Lady Readers is a collection of photographs of women reading that I’ve amassed over the last 6 or 7 years. To date, it includes more than 300 photographs, made from every era of the history of photography, from early stereoscopes, ambrotypes and cartes postales, to graphic magazines, anonymous snapshots, press prints and contemporary artworks. The vast majority are from the middle of the twentieth century, when the volume of commercially produced prints—including archives of family snapshots and press prints—was expanding exponentially.
In her essay about reading, “How Should One Read a Book?”, [Virginia] Woolf talks about the special freedom of reading, and this extends just as easily to looking: “Everywhere else may be bound by laws and conventions,” she writes, but “there we have none.” There—in the space between the text (or image) and our own imaginations—etiquette and expectations might dissolve. It’s a wildly exciting idea, and one that is of particular consequence to women. Woolf addresses this directly in A Room of One’s Own, her pointed—and bitingly funny—lectures on the socio-economic structures of patriarchal ideology that made (make?) writing, and the generation of this space of freedom, so much more unlikely for women. The necessities of the writer—financial sovereignty and personal space—are, she proposes, at obscene odds with the conventional roles of wives and mothers, admirable occupation devoid by design of both.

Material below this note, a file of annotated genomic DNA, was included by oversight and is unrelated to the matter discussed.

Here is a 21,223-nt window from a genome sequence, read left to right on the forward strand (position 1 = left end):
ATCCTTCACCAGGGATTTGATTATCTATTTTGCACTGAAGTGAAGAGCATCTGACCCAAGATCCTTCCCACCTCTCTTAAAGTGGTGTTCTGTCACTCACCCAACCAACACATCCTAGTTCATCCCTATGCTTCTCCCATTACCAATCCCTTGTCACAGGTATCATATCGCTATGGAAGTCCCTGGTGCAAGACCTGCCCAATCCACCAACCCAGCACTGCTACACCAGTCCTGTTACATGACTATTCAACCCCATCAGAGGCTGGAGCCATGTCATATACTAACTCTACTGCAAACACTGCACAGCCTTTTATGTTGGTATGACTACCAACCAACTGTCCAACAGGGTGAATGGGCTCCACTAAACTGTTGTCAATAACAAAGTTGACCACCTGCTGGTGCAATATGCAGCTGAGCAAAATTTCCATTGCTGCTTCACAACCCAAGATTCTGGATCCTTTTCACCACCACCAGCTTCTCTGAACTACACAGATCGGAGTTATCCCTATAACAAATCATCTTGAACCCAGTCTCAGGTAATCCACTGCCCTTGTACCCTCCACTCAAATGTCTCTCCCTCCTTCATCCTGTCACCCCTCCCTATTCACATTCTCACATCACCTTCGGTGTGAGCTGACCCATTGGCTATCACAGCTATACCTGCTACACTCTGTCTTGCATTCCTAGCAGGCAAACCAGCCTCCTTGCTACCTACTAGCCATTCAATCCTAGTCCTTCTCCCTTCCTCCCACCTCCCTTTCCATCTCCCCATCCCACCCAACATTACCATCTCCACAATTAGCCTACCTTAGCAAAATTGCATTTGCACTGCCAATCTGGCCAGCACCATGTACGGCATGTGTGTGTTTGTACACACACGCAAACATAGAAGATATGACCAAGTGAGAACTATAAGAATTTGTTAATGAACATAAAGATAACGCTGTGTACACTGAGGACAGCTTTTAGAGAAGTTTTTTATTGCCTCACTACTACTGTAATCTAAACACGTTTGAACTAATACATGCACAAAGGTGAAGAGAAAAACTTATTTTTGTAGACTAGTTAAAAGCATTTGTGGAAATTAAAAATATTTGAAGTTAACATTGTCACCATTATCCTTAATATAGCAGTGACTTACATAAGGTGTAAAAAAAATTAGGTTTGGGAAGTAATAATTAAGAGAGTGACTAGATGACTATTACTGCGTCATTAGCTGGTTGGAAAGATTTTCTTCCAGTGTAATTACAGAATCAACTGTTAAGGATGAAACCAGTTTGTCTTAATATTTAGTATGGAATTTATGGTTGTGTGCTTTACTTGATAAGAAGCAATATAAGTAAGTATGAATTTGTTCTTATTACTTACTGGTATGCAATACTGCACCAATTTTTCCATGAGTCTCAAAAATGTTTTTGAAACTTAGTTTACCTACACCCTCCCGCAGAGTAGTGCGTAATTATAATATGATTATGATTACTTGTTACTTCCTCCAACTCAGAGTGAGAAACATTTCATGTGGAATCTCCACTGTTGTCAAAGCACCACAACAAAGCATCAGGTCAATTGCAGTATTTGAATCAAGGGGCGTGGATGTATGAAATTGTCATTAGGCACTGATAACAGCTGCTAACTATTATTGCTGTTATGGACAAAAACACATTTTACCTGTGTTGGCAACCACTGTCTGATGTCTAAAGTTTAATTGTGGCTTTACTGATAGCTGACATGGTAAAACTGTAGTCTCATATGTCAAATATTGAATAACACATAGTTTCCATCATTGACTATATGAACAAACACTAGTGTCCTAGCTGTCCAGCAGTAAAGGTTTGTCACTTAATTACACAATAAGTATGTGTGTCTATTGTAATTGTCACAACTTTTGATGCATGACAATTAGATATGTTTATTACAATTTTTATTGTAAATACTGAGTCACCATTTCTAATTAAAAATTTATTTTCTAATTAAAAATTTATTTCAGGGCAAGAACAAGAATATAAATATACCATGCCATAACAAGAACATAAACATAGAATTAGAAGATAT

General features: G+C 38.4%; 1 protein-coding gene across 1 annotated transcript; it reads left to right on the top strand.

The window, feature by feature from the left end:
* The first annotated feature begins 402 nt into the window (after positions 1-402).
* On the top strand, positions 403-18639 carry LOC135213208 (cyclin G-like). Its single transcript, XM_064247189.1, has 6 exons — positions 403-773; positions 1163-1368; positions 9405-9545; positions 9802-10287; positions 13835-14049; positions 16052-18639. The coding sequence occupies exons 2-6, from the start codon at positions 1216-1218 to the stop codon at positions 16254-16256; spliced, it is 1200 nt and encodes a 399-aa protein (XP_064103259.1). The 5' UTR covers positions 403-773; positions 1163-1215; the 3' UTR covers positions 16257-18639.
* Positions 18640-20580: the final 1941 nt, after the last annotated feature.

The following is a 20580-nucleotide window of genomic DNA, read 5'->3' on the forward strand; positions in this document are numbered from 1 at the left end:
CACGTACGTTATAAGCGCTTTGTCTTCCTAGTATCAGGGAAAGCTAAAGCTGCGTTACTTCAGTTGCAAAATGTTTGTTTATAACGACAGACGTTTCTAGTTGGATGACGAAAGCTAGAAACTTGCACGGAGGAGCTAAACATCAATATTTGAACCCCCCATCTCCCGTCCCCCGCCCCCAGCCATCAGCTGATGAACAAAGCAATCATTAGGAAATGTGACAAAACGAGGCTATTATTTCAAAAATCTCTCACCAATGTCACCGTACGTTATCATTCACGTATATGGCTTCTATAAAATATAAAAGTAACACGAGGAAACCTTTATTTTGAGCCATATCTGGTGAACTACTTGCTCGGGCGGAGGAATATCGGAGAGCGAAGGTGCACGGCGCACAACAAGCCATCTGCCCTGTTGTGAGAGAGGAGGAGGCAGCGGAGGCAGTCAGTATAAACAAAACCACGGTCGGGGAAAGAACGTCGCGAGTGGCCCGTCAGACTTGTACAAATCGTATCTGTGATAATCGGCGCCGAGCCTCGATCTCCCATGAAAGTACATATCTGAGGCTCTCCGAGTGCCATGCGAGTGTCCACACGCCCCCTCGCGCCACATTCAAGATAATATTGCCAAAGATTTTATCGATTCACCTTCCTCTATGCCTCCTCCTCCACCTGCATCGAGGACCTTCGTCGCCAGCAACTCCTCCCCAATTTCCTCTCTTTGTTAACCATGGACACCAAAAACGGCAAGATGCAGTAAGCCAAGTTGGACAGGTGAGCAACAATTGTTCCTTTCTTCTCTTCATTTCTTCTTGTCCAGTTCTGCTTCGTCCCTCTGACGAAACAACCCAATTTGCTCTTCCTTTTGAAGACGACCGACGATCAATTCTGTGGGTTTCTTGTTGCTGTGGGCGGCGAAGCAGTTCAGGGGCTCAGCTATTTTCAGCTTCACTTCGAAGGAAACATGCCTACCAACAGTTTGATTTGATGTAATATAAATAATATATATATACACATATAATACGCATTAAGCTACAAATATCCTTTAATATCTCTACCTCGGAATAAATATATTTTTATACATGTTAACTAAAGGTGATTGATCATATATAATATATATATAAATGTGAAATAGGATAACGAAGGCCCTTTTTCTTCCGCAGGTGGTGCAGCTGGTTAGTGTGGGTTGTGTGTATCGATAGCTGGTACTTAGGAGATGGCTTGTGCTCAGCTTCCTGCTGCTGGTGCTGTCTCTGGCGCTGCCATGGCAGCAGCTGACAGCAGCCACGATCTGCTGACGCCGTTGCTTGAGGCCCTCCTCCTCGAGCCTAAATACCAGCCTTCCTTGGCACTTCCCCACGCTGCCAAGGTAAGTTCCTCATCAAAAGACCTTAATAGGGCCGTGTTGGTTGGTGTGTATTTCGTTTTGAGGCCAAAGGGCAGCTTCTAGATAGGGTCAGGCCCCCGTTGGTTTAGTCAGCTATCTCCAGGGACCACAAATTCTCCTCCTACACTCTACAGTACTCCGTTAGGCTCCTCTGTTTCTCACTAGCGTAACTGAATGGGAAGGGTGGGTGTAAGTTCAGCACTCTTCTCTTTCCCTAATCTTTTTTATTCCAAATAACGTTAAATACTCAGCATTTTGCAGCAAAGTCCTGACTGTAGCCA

Reading, Woolf suggests, exposes terrible contradictions—but this is also the great power of fiction, to imagine other possibilities.
Extract from Sara Knelman, “Lady Readers,” Photoworks 22 (Brighton: Photoworks, 2015), 138-153.
Sara Knelman is a curator, educator, writer and Director at Corkin Gallery. She has worked as a Talks Programmer at The Photographers’ Gallery, London and Curator of Contemporary Art at the Art Gallery of Hamilton, and taught at the Courtauld Institute of Art, Sotheby’s Institute of Art, Ryerson University, and the University of Toronto. Recent curatorial projects include Thirza Schaap: Plastic Ocean and Daniel Alexander: When War Is Over. Sara writes about photography for books and magazines, including 1000 Words, Aperture, Frieze, Prefix Photo and Source: The Photographic Review. She is at work on a book about the history of photographic exhibitions, co-authored by David Campany, and collects pictures of women reading.